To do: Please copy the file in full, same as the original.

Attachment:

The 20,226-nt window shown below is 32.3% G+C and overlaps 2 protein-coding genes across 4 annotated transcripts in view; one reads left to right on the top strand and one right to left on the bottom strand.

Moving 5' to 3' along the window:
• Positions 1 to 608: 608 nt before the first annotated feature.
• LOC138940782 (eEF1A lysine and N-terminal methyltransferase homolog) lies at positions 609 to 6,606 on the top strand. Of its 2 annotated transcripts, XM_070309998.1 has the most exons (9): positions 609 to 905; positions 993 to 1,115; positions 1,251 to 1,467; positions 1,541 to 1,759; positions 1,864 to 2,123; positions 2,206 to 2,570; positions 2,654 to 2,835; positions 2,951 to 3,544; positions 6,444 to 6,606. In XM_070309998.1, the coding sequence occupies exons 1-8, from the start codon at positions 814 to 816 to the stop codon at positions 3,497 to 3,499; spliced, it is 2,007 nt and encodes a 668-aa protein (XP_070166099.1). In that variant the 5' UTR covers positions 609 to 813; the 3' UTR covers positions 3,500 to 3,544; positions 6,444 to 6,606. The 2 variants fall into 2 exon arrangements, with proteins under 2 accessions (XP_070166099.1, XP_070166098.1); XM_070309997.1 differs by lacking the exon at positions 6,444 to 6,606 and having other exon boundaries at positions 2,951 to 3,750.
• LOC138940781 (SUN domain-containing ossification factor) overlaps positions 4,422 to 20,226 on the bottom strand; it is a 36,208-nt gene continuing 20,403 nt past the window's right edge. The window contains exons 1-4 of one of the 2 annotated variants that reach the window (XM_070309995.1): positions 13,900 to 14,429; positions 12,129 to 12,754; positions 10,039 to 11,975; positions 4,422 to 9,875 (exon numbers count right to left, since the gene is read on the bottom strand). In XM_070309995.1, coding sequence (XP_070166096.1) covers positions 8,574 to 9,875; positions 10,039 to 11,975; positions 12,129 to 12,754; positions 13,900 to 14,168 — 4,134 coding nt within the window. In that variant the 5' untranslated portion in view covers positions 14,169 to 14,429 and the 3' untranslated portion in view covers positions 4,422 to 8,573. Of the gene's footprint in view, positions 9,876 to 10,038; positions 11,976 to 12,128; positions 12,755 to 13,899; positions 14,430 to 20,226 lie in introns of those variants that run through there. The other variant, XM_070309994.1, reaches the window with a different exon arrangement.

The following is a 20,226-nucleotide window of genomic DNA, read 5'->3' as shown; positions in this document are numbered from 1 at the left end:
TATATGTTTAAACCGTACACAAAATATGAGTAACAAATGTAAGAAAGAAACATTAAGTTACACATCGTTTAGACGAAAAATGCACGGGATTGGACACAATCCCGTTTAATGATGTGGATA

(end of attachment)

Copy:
The 20,226-nt window shown below is 32.3% G+C and overlaps 2 protein-coding genes across 4 annotated transcripts in view; one reads left to right on the top strand and one right to left on the bottom strand.

Moving 5' to 3' along the window:
• Positions 1 to 608: 608 nt before the first annotated feature.
• LOC138940782 (eEF1A lysine and N-terminal methyltransferase homolog) lies at positions 609 to 6,606 on the top strand. Of its 2 annotated transcripts, XM_070309998.1 has the most exons (9): positions 609 to 905; positions 993 to 1,115; positions 1,251 to 1,467; positions 1,541 to 1,759; positions 1,864 to 2,123; positions 2,206 to 2,570; positions 2,654 to 2,835; positions 2,951 to 3,544; positions 6,444 to 6,606. In XM_070309998.1, the coding sequence occupies exons 1-8, from the start codon at positions 814 to 816 to the stop codon at positions 3,497 to 3,499; spliced, it is 2,007 nt and encodes a 668-aa protein (XP_070166099.1). In that variant the 5' UTR covers positions 609 to 813; the 3' UTR covers positions 3,500 to 3,544; positions 6,444 to 6,606. The 2 variants fall into 2 exon arrangements, with proteins under 2 accessions (XP_070166099.1, XP_070166098.1); XM_070309997.1 differs by lacking the exon at positions 6,444 to 6,606 and having other exon boundaries at positions 2,951 to 3,750.
• LOC138940781 (SUN domain-containing ossification factor) overlaps positions 4,422 to 20,226 on the bottom strand; it is a 36,208-nt gene continuing 20,403 nt past the window's right edge. The window contains exons 1-4 of one of the 2 annotated variants that reach the window (XM_070309995.1): positions 13,900 to 14,429; positions 12,129 to 12,754; positions 10,039 to 11,975; positions 4,422 to 9,875 (exon numbers count right to left, since the gene is read on the bottom strand). In XM_070309995.1, coding sequence (XP_070166096.1) covers positions 8,574 to 9,875; positions 10,039 to 11,975; positions 12,129 to 12,754; positions 13,900 to 14,168 — 4,134 coding nt within the window. In that variant the 5' untranslated portion in view covers positions 14,169 to 14,429 and the 3' untranslated portion in view covers positions 4,422 to 8,573. Of the gene's footprint in view, positions 9,876 to 10,038; positions 11,976 to 12,128; positions 12,755 to 13,899; positions 14,430 to 20,226 lie in introns of those variants that run through there. The other variant, XM_070309994.1, reaches the window with a different exon arrangement.

The following is a 20,226-nucleotide window of genomic DNA, read 5'->3' as shown; positions in this document are numbered from 1 at the left end:
TATATGTTTAAACCGTACACAAAATATGAGTAACAAATGTAAGAAAGAAACATTAAGTTACACATCGTTTAGACGAAAAATGCACGGGATTGGACACAATCCCGTTTAATGATGTGGATA